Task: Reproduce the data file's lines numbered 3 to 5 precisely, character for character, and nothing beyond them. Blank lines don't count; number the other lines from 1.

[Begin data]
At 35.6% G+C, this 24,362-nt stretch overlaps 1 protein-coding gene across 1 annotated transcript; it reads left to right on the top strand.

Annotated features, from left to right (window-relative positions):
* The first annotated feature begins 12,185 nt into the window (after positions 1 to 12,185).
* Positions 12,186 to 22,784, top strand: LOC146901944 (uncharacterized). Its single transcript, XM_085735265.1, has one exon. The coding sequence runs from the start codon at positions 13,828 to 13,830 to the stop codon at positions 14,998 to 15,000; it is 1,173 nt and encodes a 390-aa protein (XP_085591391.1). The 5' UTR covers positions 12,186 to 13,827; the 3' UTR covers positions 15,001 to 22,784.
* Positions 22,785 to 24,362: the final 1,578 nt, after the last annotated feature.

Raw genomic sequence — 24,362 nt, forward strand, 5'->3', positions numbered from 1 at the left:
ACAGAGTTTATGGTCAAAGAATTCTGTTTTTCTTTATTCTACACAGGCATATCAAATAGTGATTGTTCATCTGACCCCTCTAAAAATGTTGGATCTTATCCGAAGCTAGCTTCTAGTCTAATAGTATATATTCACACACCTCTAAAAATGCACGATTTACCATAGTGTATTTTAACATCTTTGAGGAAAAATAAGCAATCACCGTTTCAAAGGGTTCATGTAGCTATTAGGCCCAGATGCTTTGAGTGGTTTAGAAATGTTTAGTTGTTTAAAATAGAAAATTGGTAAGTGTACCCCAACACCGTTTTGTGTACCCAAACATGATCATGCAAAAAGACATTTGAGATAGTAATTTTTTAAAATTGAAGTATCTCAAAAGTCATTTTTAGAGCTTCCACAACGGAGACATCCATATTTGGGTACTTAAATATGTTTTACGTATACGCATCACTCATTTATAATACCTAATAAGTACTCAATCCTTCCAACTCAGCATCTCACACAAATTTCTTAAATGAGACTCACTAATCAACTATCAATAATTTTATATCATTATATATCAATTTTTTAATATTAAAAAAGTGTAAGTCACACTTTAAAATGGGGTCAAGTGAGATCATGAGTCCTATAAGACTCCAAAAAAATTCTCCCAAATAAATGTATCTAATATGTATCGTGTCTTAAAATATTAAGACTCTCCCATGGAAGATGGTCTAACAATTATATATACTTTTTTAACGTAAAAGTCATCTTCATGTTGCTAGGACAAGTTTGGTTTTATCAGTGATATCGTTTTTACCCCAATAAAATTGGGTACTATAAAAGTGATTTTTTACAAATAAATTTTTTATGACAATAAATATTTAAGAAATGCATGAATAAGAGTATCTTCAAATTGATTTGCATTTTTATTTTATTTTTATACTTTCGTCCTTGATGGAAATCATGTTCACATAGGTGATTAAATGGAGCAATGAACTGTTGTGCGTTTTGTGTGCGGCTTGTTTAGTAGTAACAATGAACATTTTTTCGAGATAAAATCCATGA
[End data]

* The first annotated feature begins 12,185 nt into the window (after positions 1 to 12,185).
* Positions 12,186 to 22,784, top strand: LOC146901944 (uncharacterized). Its single transcript, XM_085735265.1, has one exon. The coding sequence runs from the start codon at positions 13,828 to 13,830 to the stop codon at positions 14,998 to 15,000; it is 1,173 nt and encodes a 390-aa protein (XP_085591391.1). The 5' UTR covers positions 12,186 to 13,827; the 3' UTR covers positions 15,001 to 22,784.
* Positions 22,785 to 24,362: the final 1,578 nt, after the last annotated feature.